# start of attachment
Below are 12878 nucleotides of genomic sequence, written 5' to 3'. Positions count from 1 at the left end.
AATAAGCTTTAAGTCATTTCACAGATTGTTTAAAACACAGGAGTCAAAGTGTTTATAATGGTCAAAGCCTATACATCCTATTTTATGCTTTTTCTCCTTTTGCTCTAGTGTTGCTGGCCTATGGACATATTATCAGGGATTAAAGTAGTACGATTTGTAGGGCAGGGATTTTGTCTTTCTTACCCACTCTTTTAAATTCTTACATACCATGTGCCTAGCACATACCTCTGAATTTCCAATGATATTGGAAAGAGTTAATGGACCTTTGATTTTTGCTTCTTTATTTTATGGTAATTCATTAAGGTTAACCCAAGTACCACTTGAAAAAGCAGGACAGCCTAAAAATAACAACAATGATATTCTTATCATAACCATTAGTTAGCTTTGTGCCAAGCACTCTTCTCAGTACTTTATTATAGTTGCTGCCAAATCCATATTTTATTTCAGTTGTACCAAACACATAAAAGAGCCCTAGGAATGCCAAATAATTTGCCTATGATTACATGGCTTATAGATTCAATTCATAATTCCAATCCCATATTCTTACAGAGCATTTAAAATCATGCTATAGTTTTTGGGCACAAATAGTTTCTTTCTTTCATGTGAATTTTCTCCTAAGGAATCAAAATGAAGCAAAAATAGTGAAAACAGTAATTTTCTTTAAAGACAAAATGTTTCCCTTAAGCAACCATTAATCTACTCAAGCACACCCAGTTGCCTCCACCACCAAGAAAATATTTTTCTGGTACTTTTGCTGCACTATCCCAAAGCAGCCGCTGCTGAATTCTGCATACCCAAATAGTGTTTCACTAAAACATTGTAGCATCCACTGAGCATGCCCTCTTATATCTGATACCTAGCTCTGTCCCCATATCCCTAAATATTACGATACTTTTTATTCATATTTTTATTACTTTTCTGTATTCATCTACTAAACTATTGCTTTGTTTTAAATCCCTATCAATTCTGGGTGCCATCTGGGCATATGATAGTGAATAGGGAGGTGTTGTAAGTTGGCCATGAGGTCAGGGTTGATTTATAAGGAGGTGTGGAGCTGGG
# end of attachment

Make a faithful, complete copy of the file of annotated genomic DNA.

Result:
Below are 12878 nucleotides of genomic sequence, written 5' to 3'. Positions count from 1 at the left end.
AATAAGCTTTAAGTCATTTCACAGATTGTTTAAAACACAGGAGTCAAAGTGTTTATAATGGTCAAAGCCTATACATCCTATTTTATGCTTTTTCTCCTTTTGCTCTAGTGTTGCTGGCCTATGGACATATTATCAGGGATTAAAGTAGTACGATTTGTAGGGCAGGGATTTTGTCTTTCTTACCCACTCTTTTAAATTCTTACATACCATGTGCCTAGCACATACCTCTGAATTTCCAATGATATTGGAAAGAGTTAATGGACCTTTGATTTTTGCTTCTTTATTTTATGGTAATTCATTAAGGTTAACCCAAGTACCACTTGAAAAAGCAGGACAGCCTAAAAATAACAACAATGATATTCTTATCATAACCATTAGTTAGCTTTGTGCCAAGCACTCTTCTCAGTACTTTATTATAGTTGCTGCCAAATCCATATTTTATTTCAGTTGTACCAAACACATAAAAGAGCCCTAGGAATGCCAAATAATTTGCCTATGATTACATGGCTTATAGATTCAATTCATAATTCCAATCCCATATTCTTACAGAGCATTTAAAATCATGCTATAGTTTTTGGGCACAAATAGTTTCTTTCTTTCATGTGAATTTTCTCCTAAGGAATCAAAATGAAGCAAAAATAGTGAAAACAGTAATTTTCTTTAAAGACAAAATGTTTCCCTTAAGCAACCATTAATCTACTCAAGCACACCCAGTTGCCTCCACCACCAAGAAAATATTTTTCTGGTACTTTTGCTGCACTATCCCAAAGCAGCCGCTGCTGAATTCTGCATACCCAAATAGTGTTTCACTAAAACATTGTAGCATCCACTGAGCATGCCCTCTTATATCTGATACCTAGCTCTGTCCCCATATCCCTAAATATTACGATACTTTTTATTCATATTTTTATTACTTTTCTGTATTCATCTACTAAACTATTGCTTTGTTTTAAATCCCTATCAATTCTGGGTGCCATCTGGGCATATGATAGTGAATAGGGAGGTGTTGTAAGTTGGCCATGAGGTCAGGGTTGATTTATAAGGAGGTGTGGAGCTGGG